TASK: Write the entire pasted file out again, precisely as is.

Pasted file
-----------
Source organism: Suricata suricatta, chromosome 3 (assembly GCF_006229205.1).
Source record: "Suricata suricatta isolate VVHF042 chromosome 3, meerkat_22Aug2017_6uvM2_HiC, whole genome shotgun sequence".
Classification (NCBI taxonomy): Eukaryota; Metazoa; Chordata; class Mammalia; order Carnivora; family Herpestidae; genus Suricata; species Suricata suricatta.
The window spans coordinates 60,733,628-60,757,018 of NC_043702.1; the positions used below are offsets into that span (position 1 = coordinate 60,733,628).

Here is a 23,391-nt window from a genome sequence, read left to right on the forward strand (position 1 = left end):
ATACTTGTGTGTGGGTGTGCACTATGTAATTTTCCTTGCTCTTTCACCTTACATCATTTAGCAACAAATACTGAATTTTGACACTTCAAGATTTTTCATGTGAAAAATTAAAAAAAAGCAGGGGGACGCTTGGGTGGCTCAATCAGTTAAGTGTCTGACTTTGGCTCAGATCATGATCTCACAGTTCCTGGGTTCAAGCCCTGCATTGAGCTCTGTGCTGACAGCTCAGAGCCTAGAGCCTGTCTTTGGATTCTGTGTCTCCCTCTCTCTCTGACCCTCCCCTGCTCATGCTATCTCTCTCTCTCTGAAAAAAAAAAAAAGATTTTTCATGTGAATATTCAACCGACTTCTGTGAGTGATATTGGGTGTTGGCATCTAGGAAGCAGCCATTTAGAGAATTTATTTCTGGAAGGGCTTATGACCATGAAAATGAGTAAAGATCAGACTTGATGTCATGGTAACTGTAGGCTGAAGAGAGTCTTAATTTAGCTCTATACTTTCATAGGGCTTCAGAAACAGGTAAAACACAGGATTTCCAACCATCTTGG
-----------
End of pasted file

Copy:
Source organism: Suricata suricatta, chromosome 3 (assembly GCF_006229205.1).
Source record: "Suricata suricatta isolate VVHF042 chromosome 3, meerkat_22Aug2017_6uvM2_HiC, whole genome shotgun sequence".
Classification (NCBI taxonomy): Eukaryota; Metazoa; Chordata; class Mammalia; order Carnivora; family Herpestidae; genus Suricata; species Suricata suricatta.
The window spans coordinates 60,733,628-60,757,018 of NC_043702.1; the positions used below are offsets into that span (position 1 = coordinate 60,733,628).

Here is a 23,391-nt window from a genome sequence, read left to right on the forward strand (position 1 = left end):
ATACTTGTGTGTGGGTGTGCACTATGTAATTTTCCTTGCTCTTTCACCTTACATCATTTAGCAACAAATACTGAATTTTGACACTTCAAGATTTTTCATGTGAAAAATTAAAAAAAAGCAGGGGGACGCTTGGGTGGCTCAATCAGTTAAGTGTCTGACTTTGGCTCAGATCATGATCTCACAGTTCCTGGGTTCAAGCCCTGCATTGAGCTCTGTGCTGACAGCTCAGAGCCTAGAGCCTGTCTTTGGATTCTGTGTCTCCCTCTCTCTCTGACCCTCCCCTGCTCATGCTATCTCTCTCTCTCTGAAAAAAAAAAAAAGATTTTTCATGTGAATATTCAACCGACTTCTGTGAGTGATATTGGGTGTTGGCATCTAGGAAGCAGCCATTTAGAGAATTTATTTCTGGAAGGGCTTATGACCATGAAAATGAGTAAAGATCAGACTTGATGTCATGGTAACTGTAGGCTGAAGAGAGTCTTAATTTAGCTCTATACTTTCATAGGGCTTCAGAAACAGGTAAAACACAGGATTTCCAACCATCTTGG